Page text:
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The 2010 Glen Workshop In Santa Fe, NM

Summer / The Green Ray
Movie Poster for Carl Theodor Dreyer's Ordet
Directed by Éric Rohmer
Produced by Margaret Ménégoz
Written by Éric Rohmer
Marie Rivière
Music by Jean-Louis Valéro
Cinematography by Sophie Maintigneux
Editing by María Luisa García
Release Date 1986
Running Time 98 min.
Language French
More Information

Summer / The Green Ray
(Le Rayon Vert)

The Green Ray (sometimes known as “Summer” due to a quirk in its American distribution) is one of Eric Rohmer’s more personal films. His films are typically about vaguely distressed individuals coming to terms with themselves through a moral or emotional crisis. Rohmer’s indirect style lets us follow them during these periods as disconnected observers. Similarly, most of The Green Ray is involved with cataloging Delphine’s issues, which we have plenty of time to explore during her terminally awkward summer holiday.  

Her conversations with others often devolve into persnickety defenses of her personal quirks. She doesn’t seem interested in things like beach volleyball, relaxing at ski resorts, or letting guys make passes at her in the discotheque. It begins to dawn on Delphine that her tearful restlessness may just be symptomatic of a deeper species of gloom, one that has no solution in place or person.  

Delphine eventually stumbles across a plan in the form of the strange atmospheric condition known as “The Green Ray.” By eavesdropping in a random conversation, she hears about how Jules Verne used this fleeting event as the title to one of his novels. This conversation describes how the green ray is the last spectrum of refraction that sometimes occurs when the rays of the setting sun hit the curvature of the earth just right—immediately before the sun drops beneath the horizon it will flash vibrantly green just for an instant. According to Verne, those lucky enough to see this happen will also for that moment be granted supernatural clarity into their own hearts and the hearts of those around them.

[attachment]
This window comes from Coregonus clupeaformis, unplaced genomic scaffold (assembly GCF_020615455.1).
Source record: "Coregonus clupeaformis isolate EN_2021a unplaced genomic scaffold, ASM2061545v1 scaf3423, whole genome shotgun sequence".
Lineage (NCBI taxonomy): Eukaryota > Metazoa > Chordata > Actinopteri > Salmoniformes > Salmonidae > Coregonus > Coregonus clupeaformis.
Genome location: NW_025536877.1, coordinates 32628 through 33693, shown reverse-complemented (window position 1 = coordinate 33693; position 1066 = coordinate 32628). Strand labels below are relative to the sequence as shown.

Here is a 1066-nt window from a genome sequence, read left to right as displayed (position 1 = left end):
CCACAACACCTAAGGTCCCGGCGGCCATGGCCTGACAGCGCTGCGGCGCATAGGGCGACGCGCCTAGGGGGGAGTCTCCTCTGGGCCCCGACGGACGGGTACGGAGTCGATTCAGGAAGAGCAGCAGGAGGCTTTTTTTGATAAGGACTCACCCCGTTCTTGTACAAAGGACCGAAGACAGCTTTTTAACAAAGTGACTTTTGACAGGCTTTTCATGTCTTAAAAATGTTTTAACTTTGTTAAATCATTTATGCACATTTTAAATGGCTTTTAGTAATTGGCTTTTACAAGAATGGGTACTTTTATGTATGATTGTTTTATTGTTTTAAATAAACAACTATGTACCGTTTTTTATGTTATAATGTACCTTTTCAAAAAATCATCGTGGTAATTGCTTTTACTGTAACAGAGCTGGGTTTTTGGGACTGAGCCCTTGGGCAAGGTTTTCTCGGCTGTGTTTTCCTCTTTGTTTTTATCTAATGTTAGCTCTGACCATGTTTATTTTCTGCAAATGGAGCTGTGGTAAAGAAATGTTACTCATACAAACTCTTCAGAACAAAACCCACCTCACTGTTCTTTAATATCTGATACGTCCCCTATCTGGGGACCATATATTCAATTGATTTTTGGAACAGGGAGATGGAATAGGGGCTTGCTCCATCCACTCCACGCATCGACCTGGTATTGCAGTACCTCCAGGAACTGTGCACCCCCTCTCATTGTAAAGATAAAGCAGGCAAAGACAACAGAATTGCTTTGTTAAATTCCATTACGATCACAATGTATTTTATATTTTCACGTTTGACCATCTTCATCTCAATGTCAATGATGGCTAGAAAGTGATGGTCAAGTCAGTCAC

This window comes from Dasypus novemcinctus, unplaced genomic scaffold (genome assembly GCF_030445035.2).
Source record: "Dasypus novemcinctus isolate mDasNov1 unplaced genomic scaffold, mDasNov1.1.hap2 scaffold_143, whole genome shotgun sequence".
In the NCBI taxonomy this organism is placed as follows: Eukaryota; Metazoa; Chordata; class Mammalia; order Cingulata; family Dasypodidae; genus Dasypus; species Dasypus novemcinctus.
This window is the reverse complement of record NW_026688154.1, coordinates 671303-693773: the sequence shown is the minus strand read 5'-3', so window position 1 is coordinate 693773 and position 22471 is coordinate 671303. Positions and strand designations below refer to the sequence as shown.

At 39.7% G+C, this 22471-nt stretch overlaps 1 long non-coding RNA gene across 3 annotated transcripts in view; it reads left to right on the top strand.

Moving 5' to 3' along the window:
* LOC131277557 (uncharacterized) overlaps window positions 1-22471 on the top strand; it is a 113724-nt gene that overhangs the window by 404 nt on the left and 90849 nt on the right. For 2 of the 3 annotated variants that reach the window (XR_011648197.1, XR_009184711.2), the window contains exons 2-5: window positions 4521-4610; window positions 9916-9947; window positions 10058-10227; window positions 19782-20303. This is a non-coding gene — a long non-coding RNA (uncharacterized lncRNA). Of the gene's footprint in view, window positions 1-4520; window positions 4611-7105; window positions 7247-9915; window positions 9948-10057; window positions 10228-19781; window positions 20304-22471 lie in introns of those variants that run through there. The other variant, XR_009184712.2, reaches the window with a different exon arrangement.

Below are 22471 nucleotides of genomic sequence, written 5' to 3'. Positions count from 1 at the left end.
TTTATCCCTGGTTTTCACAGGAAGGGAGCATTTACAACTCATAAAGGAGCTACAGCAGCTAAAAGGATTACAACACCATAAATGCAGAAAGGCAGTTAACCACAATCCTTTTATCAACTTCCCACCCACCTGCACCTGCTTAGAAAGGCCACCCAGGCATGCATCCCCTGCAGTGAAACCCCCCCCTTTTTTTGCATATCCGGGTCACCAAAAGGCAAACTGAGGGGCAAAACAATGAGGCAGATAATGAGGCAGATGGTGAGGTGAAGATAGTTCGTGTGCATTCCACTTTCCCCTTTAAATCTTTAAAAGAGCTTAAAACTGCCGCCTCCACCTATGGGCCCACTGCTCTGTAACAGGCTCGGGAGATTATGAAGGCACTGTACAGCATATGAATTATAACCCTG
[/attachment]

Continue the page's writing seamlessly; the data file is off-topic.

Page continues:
Delphine realizes that this sort of clarity is exactly what she has been looking for. She needs just a glimmer of certainty about herself and a companion, just one moment in which she can safely align herself with something other than loneliness. And eventually it happens. She meets a man in the Biarritz train station, and on an uncharacteristic whim, Delphine joins him on the next train out of town. They stand together facing the sea at sunset. They wait as the sun slowly drops towards the distant water. We wait with them. And then it happens. 

Rohmer reportedly waited quite a long time until he could actually catch the green ray on film. If he couldn’t actually find the atmospheric conditions at the right time with his camera rolling, then the film wouldn’t have worked. Or else the film would have ended with Delphine never finding that magical moment that Rohmer had so studiously prepared for her.  

In the scope of Rohmer’s filmography, the fact that he commits to resolving the crisis of one of his characters through such a magical, numinous, and overtly literary moment is stunning. To one of his clearest emotional studies he appends an equally provocative, almost transcendental, solution. 

—Michael Leary

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